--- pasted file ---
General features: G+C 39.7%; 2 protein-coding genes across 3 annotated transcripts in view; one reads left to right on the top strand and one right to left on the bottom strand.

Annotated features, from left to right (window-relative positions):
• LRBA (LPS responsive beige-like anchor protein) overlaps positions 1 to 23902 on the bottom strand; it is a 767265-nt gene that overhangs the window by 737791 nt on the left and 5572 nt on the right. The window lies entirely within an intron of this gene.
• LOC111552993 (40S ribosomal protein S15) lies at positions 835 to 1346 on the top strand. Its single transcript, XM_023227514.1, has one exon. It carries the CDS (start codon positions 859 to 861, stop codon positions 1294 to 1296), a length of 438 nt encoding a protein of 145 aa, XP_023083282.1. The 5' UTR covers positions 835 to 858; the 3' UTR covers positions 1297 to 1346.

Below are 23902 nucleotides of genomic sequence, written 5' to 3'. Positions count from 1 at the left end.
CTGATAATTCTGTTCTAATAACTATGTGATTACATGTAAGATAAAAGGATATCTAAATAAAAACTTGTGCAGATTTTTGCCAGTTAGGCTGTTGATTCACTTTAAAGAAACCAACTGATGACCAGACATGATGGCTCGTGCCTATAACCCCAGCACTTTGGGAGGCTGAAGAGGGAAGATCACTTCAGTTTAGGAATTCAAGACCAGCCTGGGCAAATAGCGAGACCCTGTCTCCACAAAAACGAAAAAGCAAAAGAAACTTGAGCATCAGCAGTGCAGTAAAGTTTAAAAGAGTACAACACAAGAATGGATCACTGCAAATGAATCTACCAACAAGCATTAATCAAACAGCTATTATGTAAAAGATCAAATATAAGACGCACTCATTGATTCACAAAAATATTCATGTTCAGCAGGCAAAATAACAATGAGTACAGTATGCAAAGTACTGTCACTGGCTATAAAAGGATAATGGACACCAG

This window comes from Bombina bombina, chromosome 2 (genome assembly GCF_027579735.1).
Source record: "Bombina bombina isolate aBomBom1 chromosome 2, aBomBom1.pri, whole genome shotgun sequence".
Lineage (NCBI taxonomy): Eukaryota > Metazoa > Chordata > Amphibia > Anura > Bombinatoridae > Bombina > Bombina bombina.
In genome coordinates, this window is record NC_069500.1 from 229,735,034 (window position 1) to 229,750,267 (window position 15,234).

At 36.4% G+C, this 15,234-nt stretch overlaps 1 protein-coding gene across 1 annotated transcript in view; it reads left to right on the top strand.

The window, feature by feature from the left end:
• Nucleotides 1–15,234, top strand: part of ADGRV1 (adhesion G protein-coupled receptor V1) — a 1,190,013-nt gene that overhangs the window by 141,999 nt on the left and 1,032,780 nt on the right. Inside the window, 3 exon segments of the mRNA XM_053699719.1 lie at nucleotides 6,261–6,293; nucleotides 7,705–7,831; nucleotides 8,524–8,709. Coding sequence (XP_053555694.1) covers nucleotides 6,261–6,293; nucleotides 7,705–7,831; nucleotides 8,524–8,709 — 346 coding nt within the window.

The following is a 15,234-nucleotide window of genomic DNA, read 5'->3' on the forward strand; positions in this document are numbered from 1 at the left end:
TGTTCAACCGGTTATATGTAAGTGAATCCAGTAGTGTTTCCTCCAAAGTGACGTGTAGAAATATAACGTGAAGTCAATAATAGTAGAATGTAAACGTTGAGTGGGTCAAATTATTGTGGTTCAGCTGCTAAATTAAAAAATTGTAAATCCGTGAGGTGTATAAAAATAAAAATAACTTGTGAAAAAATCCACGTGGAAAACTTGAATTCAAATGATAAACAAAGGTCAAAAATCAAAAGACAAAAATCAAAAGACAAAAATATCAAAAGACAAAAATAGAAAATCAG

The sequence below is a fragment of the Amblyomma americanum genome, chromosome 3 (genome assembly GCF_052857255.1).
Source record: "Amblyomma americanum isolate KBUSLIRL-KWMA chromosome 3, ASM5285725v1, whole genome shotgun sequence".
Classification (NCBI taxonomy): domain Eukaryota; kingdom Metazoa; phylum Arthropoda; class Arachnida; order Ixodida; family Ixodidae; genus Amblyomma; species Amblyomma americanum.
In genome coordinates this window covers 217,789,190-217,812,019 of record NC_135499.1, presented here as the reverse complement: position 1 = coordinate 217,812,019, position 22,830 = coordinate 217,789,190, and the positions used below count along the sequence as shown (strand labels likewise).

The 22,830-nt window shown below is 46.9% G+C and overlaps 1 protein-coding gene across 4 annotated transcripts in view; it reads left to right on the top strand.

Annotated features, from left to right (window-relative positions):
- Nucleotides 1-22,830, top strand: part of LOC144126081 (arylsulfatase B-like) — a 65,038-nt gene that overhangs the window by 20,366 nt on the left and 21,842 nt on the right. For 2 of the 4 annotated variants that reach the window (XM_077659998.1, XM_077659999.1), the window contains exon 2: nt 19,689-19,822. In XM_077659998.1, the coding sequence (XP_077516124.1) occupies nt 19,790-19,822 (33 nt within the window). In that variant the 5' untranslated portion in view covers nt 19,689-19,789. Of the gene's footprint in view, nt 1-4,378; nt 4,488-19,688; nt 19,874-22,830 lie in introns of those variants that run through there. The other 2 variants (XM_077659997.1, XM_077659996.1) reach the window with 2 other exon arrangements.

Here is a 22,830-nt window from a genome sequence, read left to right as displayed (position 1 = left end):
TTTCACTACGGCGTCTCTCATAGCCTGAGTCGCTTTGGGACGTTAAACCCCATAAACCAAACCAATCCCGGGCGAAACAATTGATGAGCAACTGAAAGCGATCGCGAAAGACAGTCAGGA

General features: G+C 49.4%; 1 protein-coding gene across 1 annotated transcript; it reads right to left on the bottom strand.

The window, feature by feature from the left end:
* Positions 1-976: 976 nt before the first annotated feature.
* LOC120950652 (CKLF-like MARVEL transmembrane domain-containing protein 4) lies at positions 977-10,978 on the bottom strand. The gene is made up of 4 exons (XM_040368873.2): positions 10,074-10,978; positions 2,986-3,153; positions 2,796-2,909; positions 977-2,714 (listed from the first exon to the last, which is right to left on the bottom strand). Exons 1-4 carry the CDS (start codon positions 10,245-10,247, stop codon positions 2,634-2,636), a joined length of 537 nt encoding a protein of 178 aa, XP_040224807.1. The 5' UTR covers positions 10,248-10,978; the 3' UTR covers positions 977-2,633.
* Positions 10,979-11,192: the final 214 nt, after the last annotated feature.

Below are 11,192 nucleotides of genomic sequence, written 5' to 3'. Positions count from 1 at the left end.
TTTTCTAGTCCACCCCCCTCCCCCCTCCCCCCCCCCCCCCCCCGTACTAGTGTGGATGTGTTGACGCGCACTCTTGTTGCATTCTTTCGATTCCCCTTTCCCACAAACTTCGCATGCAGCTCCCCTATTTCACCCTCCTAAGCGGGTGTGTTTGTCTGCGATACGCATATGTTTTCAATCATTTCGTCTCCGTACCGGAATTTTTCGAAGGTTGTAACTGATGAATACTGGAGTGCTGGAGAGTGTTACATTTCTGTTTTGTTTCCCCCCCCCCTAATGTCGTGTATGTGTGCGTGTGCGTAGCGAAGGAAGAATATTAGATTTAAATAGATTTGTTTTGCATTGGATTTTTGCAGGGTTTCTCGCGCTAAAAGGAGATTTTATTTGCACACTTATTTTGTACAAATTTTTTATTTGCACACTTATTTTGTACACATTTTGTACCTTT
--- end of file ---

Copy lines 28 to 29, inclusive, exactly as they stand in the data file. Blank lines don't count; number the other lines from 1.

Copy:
* LOC120950652 (CKLF-like MARVEL transmembrane domain-containing protein 4) lies at positions 977-10,978 on the bottom strand. The gene is made up of 4 exons (XM_040368873.2): positions 10,074-10,978; positions 2,986-3,153; positions 2,796-2,909; positions 977-2,714 (listed from the first exon to the last, which is right to left on the bottom strand). Exons 1-4 carry the CDS (start codon positions 10,245-10,247, stop codon positions 2,634-2,636), a joined length of 537 nt encoding a protein of 178 aa, XP_040224807.1. The 5' UTR covers positions 10,248-10,978; the 3' UTR covers positions 977-2,633.
* Positions 10,979-11,192: the final 214 nt, after the last annotated feature.